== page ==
November 16, 2011

Soup to Nuts: Portland business
is a honey of an idea

If you're a fan of the gooey natural sweetener, you'll think Phil and Meghan Gaven's new store is the bee's knees.

By Meredith Goad mgoad@pressherald.com
Staff Writer

(Continued from page 1)

click image to enlarge

Co-owner Phil Gaven explains how The Honey Exchange’s in-store hive works to Helen Kane of Sanford.

Photos by John Patriquin/Staff Photographer

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At the honey bar, customers can sample some of the many varieties for sale at the store.

Additional Photos Below

THE HONEY EXCHANGE

WHERE: 494 Stevens Ave., Portland

HOURS: 10 a.m. to 6 p.m. Tuesday to Saturday; 10 a.m. to 2 p.m. Sunday

INFO: 773-9333;

thehoneyexchange.com

 

HONEY BUNDT

The Gavens often set out samples of this cake for their customers to try.

"I make it with a different honey every time," Phil Gaven said, "and it really shows off the flavor of that honey."

16 ounces (1.25 pounds) honey

¾ cup vegetable oil

1 cup buttermilk or sour cream

2 teaspoons vanilla extract

3 eggs

¾ cup white sugar

3¾ cups all-purpose flour

1½ teaspoon baking soda

1 teaspoon baking powder

1 teaspoon ground ginger

½ teaspoon salt

Preheat oven to 350 degrees (or 325 convection)

Blend 1½ cups honey, oil, buttermilk and vanilla with a blender or electric mixer.

In a large bowl, whisk eggs and sugar until pale and fluffy.

Add honey mixture to eggs and whisk.

Combine dry ingredients and add to liquid. Beat until well blended.

Pour into a greased and floured bundt pan.

Bake for about an hour, or until a toothpick inserted into the center of the cake comes out clean.

Let pan rest for a few minutes, then flip cake over onto a wire rack.

While cake still warm, prick all over with a fork and drizzle the remaining honey over it -- let cool completely before slicing.

"Bees are just flying out to find what they need," he said, "so you have people keeping bees on terraces in Manhattan and Paris. So I thought, 'We've got this little plot in South Portland, we can have bees too.' "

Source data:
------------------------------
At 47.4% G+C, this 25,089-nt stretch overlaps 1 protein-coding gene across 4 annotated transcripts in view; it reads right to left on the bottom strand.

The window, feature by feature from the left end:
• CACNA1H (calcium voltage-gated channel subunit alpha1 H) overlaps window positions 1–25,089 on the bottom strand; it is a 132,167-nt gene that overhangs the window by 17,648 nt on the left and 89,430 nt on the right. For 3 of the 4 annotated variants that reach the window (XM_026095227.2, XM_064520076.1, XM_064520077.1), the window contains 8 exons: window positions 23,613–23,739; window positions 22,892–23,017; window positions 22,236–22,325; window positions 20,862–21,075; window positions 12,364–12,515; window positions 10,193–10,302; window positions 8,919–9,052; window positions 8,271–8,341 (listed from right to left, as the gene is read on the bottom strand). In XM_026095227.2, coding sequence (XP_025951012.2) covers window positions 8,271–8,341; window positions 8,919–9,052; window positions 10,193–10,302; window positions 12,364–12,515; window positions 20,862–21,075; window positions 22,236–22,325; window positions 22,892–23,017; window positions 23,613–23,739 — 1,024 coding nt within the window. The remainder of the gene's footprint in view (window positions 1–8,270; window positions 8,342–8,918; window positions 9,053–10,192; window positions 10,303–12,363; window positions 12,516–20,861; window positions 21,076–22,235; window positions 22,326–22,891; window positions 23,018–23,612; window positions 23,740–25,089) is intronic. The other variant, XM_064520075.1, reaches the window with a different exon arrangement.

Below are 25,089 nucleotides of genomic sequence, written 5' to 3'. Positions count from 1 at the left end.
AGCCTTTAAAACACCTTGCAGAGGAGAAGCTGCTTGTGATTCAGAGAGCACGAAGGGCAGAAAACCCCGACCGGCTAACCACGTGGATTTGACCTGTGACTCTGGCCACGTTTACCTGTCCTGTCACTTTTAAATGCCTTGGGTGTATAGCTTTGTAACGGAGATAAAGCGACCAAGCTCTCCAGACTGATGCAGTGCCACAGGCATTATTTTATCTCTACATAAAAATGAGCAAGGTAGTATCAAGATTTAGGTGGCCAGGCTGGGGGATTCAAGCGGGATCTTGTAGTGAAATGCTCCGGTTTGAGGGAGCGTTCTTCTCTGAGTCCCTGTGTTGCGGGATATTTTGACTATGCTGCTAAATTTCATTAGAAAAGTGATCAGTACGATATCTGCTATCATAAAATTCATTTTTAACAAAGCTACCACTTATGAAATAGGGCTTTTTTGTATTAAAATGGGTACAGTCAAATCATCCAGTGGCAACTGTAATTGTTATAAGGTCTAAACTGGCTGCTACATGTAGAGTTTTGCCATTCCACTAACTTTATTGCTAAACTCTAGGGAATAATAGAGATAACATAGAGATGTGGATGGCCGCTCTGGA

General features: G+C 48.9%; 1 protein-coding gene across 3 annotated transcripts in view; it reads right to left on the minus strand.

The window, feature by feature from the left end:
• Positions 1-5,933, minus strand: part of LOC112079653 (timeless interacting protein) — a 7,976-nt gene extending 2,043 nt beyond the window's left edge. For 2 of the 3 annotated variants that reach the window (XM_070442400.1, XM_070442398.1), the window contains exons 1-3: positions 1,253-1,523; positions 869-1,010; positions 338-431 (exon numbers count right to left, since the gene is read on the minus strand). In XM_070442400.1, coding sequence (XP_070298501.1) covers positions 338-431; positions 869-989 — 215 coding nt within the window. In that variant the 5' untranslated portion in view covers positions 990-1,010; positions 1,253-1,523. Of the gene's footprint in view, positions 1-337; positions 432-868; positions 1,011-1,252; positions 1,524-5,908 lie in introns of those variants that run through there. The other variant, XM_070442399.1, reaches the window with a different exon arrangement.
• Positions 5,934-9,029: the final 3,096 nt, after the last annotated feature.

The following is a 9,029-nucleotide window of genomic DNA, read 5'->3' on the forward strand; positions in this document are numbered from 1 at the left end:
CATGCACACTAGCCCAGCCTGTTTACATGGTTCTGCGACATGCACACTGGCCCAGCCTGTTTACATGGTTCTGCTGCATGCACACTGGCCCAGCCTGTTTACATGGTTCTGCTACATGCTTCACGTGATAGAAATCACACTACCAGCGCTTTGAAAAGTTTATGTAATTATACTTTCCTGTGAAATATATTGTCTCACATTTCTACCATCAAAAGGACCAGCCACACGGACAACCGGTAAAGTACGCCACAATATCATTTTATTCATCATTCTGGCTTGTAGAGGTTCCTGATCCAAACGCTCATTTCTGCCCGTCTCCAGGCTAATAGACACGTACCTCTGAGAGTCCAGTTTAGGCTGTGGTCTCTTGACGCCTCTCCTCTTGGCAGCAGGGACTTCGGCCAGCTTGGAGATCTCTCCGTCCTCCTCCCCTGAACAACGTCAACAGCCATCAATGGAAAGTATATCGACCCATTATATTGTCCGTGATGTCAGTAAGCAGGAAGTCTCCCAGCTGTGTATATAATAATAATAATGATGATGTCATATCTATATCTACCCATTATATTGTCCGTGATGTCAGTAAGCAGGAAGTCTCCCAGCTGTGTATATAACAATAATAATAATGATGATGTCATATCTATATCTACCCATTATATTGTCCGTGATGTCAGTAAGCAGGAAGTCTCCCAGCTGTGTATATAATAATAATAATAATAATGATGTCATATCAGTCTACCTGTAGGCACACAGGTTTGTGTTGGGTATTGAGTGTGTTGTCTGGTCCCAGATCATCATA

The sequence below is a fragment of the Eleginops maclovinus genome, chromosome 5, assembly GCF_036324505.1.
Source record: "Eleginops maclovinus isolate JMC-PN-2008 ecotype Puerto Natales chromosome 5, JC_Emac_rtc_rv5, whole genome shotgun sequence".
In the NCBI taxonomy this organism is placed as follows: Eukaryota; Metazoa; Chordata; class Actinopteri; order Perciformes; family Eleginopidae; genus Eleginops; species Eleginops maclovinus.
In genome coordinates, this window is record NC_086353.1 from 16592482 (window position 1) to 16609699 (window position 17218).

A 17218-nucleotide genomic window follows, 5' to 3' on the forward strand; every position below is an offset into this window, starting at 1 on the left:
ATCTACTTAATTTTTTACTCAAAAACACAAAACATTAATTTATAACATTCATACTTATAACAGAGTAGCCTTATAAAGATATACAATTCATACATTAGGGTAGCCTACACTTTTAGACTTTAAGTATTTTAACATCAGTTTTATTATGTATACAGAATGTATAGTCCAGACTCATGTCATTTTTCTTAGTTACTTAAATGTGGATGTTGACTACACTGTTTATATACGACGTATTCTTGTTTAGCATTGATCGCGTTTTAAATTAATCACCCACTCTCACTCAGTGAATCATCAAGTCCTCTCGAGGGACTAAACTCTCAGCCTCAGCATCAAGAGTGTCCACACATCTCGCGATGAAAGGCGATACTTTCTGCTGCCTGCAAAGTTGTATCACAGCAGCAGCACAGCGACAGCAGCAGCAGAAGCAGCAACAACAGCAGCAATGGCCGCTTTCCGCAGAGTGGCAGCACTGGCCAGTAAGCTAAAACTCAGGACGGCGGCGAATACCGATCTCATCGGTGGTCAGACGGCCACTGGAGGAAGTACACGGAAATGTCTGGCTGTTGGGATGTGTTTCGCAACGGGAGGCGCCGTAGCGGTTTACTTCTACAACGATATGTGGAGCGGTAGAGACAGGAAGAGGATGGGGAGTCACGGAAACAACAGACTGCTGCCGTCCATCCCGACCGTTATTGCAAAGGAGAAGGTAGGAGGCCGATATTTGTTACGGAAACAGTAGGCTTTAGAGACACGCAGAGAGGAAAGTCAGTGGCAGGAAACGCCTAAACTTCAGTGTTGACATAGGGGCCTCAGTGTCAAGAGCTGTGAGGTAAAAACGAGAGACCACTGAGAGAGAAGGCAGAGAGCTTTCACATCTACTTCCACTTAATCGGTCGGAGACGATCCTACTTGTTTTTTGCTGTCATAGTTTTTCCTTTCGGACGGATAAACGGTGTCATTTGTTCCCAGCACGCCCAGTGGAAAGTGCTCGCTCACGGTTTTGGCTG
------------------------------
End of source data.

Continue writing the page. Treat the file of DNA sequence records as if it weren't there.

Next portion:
After he read a long article in the New Yorker about the honey bee crisis, he decided to take the plunge. The couple now has two hives.

"Very few people just get a little into bees," Gaven said. "Usually, you go bee nerdy really fast."

But a honey store? Can that really work year round?

Well, the Gavens sell more than just honey. They have a gift store stocked with everything from bee umbrellas for children to bumper stickers with the message "Give Bees a Chance." They stock a wide variety of meads as well as braggot ("where beer meets mead") from Denmark, and a honey ale from Bar Harbor. There's also a selection of honeybee-friendly bulbs to plant for next spring, when they'll have actual bees for sale.

Even the music in the store is bee-friendly, with selections including Van Morrison singing "Tupelo Honey."

The Gavens also spend time visiting schools, talking to students about bees and local food. They sell beekeeping equipment and make themselves available to wannabe beekeepers for information and advice on how to get started.

"People who think they want to be beekeepers are wandering in," Meghan Gaven said, "because there's really not a location where you can kick tires if you're interested and talk to somebody that's knowledgeable and patient and has tried and succeeded right in the middle of Portland."

There's been a surprising amount of interest, she said. Turns out, when it comes to raising food at home, bees are the new chickens.

In the middle of the store is a working demonstration hive where customers can watch the bees doing their thing. This hive was started late in the beekeeping year, in August. The bees have access to the outdoors so they can fly away in search of nectar and pollen.

"We've given them a little bit of sugar syrup to feed, but mostly this is Deering Center honey that they've collected," Phil Gaven said. "You can see it's still nectar that's being cured. It's still shiny. When it's done, they cover it with wax and save it for themselves.

"Things have already stopped blooming, so they know they've got a long way until that first bloom in April. So that's what they'll eat for the whole winter."

Lucky bees.

Staff Writer Meredith Goad can be contacted at 791-6332 or at: mgoad@pressherald.com

Twitter: MeredithGoad

 

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Additional Photos

click image to enlarge

Phil and Meghan Gaven sell lots of items besides honey at The Honey Exchange.

John Patriquin/Staff Photographer

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The Honey Exchange is located at 494 Stevens Ave. in Portland.

John Patriquin/Staff Photographer

 


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